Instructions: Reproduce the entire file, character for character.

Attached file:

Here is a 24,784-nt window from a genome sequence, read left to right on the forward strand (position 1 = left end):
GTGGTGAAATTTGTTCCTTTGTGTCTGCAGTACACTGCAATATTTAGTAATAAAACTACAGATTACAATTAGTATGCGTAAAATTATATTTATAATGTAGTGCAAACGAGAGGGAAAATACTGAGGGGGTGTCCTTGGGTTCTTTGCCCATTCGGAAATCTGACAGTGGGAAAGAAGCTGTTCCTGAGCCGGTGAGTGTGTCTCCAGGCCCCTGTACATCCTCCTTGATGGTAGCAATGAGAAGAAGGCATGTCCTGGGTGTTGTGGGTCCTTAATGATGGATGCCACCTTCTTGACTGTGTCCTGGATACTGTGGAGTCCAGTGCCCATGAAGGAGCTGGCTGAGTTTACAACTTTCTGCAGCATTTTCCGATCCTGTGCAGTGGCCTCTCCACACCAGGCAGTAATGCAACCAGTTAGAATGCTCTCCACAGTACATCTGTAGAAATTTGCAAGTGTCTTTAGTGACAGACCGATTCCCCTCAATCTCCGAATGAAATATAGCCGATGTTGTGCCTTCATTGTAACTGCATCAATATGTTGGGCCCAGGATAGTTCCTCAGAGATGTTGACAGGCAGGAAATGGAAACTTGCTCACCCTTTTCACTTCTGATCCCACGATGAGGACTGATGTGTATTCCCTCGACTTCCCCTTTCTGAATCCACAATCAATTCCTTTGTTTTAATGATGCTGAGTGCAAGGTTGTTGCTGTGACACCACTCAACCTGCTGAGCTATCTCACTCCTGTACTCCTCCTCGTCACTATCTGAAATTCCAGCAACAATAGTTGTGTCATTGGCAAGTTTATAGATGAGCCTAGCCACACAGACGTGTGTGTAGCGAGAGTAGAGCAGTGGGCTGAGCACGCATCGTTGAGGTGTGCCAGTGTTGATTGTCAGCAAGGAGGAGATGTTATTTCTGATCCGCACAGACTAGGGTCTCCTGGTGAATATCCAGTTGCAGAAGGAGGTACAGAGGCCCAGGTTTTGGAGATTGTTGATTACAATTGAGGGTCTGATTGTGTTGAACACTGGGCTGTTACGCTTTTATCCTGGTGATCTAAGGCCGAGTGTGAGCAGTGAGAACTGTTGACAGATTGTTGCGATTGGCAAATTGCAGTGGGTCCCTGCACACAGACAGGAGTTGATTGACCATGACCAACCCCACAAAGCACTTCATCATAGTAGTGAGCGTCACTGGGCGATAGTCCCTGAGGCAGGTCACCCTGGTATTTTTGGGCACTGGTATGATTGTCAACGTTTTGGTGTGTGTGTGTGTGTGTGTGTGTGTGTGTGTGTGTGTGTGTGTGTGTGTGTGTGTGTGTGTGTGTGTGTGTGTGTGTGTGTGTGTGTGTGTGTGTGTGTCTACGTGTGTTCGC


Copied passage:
Here is a 24,784-nt window from a genome sequence, read left to right on the forward strand (position 1 = left end):
GTGGTGAAATTTGTTCCTTTGTGTCTGCAGTACACTGCAATATTTAGTAATAAAACTACAGATTACAATTAGTATGCGTAAAATTATATTTATAATGTAGTGCAAACGAGAGGGAAAATACTGAGGGGGTGTCCTTGGGTTCTTTGCCCATTCGGAAATCTGACAGTGGGAAAGAAGCTGTTCCTGAGCCGGTGAGTGTGTCTCCAGGCCCCTGTACATCCTCCTTGATGGTAGCAATGAGAAGAAGGCATGTCCTGGGTGTTGTGGGTCCTTAATGATGGATGCCACCTTCTTGACTGTGTCCTGGATACTGTGGAGTCCAGTGCCCATGAAGGAGCTGGCTGAGTTTACAACTTTCTGCAGCATTTTCCGATCCTGTGCAGTGGCCTCTCCACACCAGGCAGTAATGCAACCAGTTAGAATGCTCTCCACAGTACATCTGTAGAAATTTGCAAGTGTCTTTAGTGACAGACCGATTCCCCTCAATCTCCGAATGAAATATAGCCGATGTTGTGCCTTCATTGTAACTGCATCAATATGTTGGGCCCAGGATAGTTCCTCAGAGATGTTGACAGGCAGGAAATGGAAACTTGCTCACCCTTTTCACTTCTGATCCCACGATGAGGACTGATGTGTATTCCCTCGACTTCCCCTTTCTGAATCCACAATCAATTCCTTTGTTTTAATGATGCTGAGTGCAAGGTTGTTGCTGTGACACCACTCAACCTGCTGAGCTATCTCACTCCTGTACTCCTCCTCGTCACTATCTGAAATTCCAGCAACAATAGTTGTGTCATTGGCAAGTTTATAGATGAGCCTAGCCACACAGACGTGTGTGTAGCGAGAGTAGAGCAGTGGGCTGAGCACGCATCGTTGAGGTGTGCCAGTGTTGATTGTCAGCAAGGAGGAGATGTTATTTCTGATCCGCACAGACTAGGGTCTCCTGGTGAATATCCAGTTGCAGAAGGAGGTACAGAGGCCCAGGTTTTGGAGATTGTTGATTACAATTGAGGGTCTGATTGTGTTGAACACTGGGCTGTTACGCTTTTATCCTGGTGATCTAAGGCCGAGTGTGAGCAGTGAGAACTGTTGACAGATTGTTGCGATTGGCAAATTGCAGTGGGTCCCTGCACACAGACAGGAGTTGATTGACCATGACCAACCCCACAAAGCACTTCATCATAGTAGTGAGCGTCACTGGGCGATAGTCCCTGAGGCAGGTCACCCTGGTATTTTTGGGCACTGGTATGATTGTCAACGTTTTGGTGTGTGTGTGTGTGTGTGTGTGTGTGTGTGTGTGTGTGTGTGTGTGTGTGTGTGTGTGTGTGTGTGTGTGTGTGTGTGTGTGTGTGTGTGTGTGTGTGTCTACGTGTGTTCGC